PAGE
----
Mali: A who’s who of Bah N’Daw’s transitional government cabinet
Mali's discreet leader of the transition, Bah N'Daw, has wrapped up his first official visit to France. But who is in his inner-circle of regulars in the corridors of the Presidential Palace?
Designated president of the transition on 21 September, Bah N’Daw is a discreet man. This retired colonel major, known for his integrity and intransigence, will need to be a leader for all Malians – whether they are from the former regime, armed groups or the Mouvement du 5 juin – Rassemblement des forces patriotiques [Movement of 5 June – Rally of Patriotic Forces] (M5-RFP) – in order to carry out the mission entrusted to him after the coup that overthrew Ibrahim Boubacar Keïta (IBK) on 18 August 2020.
Throughout his career, he has worked within the various regimes that have followed one another. He served as an aide-de-camp to Moussa Traoré, deputy chief of staff of the air force under Alpha Oumar Konaré – who was the director of the National Office for retired military veterans and victims of war when Amadou Toumani Touré served as president – and then became IBK’s Minister of Defence.
To accompany him during the 18 months of transition, N’Daw is counting on his vice-president, Assimi Goïta, as well as a team of military personnel and civilians. His first cabinet is composed of regulars of the presidency, in whom he has full confidence.
Adam Thiam is a renowned journalist, former humanitarian executive and social scientist. He heads the communication and public relations unit of the Presidency. He was also the spokesperson for Konaré (2003-2005) when the latter was president of the African Union Commission and was called upon in November 2019 by IBK, then in the midst of a socio-political crisis.
Still influential, he now also has the ear of N’Daw, whom he accompanied during his first official visit to Paris. In 2013, Dioncounda Traoré had already requested his services.
N’Daw is the second transitional president to place his trust in him. Naman had also been in charge of Traoré’s transitional government, after the coup of 2012. He held the same position under IBK when the latter was president of the National Assembly.
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Dr. Kalilou Doumbia, a lecturer-researcher at the University of Law and Political Science in Bamako, was appointed secretary general on 29 January. He had been acting as interim since Sékou Traoré’s dismissal at the end of 2020, who had been accused of attempted destabilisation.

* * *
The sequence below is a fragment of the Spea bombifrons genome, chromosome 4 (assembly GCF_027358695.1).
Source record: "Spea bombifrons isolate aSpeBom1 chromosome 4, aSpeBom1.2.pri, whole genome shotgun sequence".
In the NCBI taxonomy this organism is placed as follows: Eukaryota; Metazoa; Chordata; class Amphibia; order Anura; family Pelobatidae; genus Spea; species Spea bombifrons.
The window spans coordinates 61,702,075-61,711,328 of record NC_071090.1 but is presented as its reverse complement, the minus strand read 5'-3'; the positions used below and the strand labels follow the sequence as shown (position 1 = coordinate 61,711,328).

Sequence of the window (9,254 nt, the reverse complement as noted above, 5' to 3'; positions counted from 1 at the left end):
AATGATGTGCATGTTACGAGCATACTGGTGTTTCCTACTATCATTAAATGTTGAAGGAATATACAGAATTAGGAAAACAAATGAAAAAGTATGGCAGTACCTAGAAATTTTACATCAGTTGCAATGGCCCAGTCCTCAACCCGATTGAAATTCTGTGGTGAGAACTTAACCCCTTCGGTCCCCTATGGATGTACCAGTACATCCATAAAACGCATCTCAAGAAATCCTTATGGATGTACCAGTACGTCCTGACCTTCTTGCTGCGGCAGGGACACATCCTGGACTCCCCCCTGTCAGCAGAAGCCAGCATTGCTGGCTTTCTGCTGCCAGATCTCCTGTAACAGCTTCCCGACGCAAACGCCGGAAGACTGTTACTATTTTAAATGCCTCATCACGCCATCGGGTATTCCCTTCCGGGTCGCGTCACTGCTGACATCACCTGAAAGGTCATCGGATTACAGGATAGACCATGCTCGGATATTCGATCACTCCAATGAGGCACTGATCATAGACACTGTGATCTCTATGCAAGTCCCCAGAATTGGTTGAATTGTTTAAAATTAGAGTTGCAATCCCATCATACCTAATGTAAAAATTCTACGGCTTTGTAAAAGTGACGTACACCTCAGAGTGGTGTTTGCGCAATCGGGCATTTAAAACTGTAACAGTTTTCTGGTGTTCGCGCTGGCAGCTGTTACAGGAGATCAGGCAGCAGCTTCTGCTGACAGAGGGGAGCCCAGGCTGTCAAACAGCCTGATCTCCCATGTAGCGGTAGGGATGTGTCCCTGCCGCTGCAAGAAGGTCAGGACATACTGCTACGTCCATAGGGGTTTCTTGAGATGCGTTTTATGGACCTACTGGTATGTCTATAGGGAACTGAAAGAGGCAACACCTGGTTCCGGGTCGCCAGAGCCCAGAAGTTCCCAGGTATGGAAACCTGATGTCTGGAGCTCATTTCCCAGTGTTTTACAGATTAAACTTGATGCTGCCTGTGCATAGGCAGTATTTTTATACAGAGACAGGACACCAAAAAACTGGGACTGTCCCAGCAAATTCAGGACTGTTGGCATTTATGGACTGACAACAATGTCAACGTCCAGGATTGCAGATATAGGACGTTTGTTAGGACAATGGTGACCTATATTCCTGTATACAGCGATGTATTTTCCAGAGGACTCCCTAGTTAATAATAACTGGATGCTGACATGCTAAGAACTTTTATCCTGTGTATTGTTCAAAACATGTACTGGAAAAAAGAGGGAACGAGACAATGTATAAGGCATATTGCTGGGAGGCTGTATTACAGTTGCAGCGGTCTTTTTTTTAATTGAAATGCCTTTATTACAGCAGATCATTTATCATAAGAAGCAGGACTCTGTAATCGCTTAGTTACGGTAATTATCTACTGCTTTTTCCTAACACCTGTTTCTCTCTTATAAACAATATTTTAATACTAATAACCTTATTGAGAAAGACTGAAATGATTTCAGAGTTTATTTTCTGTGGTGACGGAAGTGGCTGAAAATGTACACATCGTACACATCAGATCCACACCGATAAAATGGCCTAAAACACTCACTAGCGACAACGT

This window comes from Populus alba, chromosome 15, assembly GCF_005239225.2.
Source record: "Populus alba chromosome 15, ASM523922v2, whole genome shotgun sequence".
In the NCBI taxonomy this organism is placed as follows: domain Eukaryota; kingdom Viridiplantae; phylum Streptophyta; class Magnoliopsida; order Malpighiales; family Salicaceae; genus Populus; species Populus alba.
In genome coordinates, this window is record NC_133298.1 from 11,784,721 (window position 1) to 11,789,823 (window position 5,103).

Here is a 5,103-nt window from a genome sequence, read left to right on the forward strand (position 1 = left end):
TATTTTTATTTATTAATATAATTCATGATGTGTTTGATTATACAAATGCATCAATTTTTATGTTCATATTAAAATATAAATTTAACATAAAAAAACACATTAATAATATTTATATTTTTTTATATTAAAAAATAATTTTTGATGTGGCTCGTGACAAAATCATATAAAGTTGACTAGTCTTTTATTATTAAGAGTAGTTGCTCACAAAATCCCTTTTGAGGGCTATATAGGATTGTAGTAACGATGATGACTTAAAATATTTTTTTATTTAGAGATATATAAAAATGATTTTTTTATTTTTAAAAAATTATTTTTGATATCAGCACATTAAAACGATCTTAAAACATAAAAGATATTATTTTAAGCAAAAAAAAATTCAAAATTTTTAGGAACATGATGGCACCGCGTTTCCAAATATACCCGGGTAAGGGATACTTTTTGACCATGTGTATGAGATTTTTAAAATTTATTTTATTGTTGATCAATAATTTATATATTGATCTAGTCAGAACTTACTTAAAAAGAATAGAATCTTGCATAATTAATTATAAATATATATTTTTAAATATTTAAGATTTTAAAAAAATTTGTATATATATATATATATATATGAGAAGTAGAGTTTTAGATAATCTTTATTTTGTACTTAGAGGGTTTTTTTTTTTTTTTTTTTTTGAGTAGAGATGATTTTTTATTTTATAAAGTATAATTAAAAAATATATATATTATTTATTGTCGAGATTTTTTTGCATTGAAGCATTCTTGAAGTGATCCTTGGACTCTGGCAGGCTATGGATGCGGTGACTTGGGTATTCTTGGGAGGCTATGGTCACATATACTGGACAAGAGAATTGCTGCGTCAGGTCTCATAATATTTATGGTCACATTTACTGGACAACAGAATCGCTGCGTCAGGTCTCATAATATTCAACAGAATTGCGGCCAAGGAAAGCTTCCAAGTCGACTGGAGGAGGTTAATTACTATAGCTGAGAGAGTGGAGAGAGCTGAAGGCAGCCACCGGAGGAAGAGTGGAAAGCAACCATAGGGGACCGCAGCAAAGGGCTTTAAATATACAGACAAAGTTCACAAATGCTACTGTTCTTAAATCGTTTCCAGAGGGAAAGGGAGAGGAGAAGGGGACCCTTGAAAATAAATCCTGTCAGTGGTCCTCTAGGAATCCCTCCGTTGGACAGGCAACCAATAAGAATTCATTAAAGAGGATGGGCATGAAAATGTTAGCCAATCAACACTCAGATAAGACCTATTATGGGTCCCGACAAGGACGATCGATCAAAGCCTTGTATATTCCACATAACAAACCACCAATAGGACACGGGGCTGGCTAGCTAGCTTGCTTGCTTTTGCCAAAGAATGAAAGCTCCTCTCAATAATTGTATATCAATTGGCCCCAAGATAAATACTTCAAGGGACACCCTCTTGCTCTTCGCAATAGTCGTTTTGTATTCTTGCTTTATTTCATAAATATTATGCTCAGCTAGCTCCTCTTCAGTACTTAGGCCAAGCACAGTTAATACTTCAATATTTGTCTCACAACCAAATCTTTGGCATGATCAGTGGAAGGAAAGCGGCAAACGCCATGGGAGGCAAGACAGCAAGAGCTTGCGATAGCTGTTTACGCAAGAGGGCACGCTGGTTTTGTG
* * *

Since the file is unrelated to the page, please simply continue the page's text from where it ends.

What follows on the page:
Traoré himself had served as Kamissa Camara’s deputy, when the latter had been secretary general. He was then appointed by N’Daw to his cabinet a few days after N’Daw’s inauguration.
Doumbia – a specialist in administrative litigation – was reputed to be close to the Comité national pour le salut du peuple [National Committee for the Salvation of the People] (CNSP), the main architect of the military coup against President IBK and which N’Daw dissolved by decree on 18 January. He thus remained linked to Goïta, the vice-president of the transition.
The President’s chief of staff is a retired colonel major. He was appointed on 28 September 2020, three days after N’Daw and Goïta were sworn in.
Sinaly Moussa Dembélé
A lieutenant-colonel in the army, he was appointed aide-de-camp to N’Daw at the end of November 2020. He has the rank of technical advisor to the general secretariat of the Presidency. He is assisted by the squadron commander Ahmadou Hamahoullahou Sidibé.
This career diplomat was appointed at the end of October 2020 as diplomatic adviser to the president, with the rank of ambassador. Former secretary general of the organising committee of the Africa-France summit – organised in Mali in 2017 – he is close to Abdoullah Coulibaly, organiser of the Bamako forum.
Askia was also a communications advisor to former president Konaré and a member of Toumani Touré’s campaign team.
He was appointed IBK’s chief of staff in 2015 and remains in this position within N’Daw’s government. This surgeon by training, who practised in France, was one of the former president’s closest collaborators. He often took part in the transitional president’s hearings.